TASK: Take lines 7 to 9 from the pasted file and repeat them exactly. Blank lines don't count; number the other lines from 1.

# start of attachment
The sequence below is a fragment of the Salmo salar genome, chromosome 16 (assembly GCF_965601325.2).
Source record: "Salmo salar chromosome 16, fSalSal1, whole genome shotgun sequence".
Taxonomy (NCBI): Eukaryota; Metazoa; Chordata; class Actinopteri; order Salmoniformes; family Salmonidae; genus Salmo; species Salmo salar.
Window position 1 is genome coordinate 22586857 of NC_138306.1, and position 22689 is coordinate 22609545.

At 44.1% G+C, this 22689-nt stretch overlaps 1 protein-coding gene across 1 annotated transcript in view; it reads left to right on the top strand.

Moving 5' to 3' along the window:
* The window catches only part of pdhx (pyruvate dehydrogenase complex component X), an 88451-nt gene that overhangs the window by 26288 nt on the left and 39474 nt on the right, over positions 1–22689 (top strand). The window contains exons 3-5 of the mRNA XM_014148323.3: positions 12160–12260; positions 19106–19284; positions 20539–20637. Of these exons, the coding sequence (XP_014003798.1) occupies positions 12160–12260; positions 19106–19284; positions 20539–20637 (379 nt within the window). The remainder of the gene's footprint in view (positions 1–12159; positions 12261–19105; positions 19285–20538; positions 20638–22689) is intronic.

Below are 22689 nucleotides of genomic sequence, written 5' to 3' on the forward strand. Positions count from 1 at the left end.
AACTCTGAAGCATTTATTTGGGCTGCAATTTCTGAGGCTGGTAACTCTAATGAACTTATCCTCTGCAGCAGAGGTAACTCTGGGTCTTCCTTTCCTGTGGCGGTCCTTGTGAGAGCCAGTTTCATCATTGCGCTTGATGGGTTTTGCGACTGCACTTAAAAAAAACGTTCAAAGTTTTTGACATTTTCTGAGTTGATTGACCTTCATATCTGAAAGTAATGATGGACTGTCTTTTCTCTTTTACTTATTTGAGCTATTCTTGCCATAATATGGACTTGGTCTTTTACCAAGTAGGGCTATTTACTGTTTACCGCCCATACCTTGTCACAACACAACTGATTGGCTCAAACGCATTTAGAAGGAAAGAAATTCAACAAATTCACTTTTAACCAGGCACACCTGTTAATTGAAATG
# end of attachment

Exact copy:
* The window catches only part of pdhx (pyruvate dehydrogenase complex component X), an 88451-nt gene that overhangs the window by 26288 nt on the left and 39474 nt on the right, over positions 1–22689 (top strand). The window contains exons 3-5 of the mRNA XM_014148323.3: positions 12160–12260; positions 19106–19284; positions 20539–20637. Of these exons, the coding sequence (XP_014003798.1) occupies positions 12160–12260; positions 19106–19284; positions 20539–20637 (379 nt within the window). The remainder of the gene's footprint in view (positions 1–12159; positions 12261–19105; positions 19285–20538; positions 20638–22689) is intronic.

Below are 22689 nucleotides of genomic sequence, written 5' to 3' on the forward strand. Positions count from 1 at the left end.
AACTCTGAAGCATTTATTTGGGCTGCAATTTCTGAGGCTGGTAACTCTAATGAACTTATCCTCTGCAGCAGAGGTAACTCTGGGTCTTCCTTTCCTGTGGCGGTCCTTGTGAGAGCCAGTTTCATCATTGCGCTTGATGGGTTTTGCGACTGCACTTAAAAAAAACGTTCAAAGTTTTTGACATTTTCTGAGTTGATTGACCTTCATATCTGAAAGTAATGATGGACTGTCTTTTCTCTTTTACTTATTTGAGCTATTCTTGCCATAATATGGACTTGGTCTTTTACCAAGTAGGGCTATTTACTGTTTACCGCCCATACCTTGTCACAACACAACTGATTGGCTCAAACGCATTTAGAAGGAAAGAAATTCAACAAATTCACTTTTAACCAGGCACACCTGTTAATTGAAATG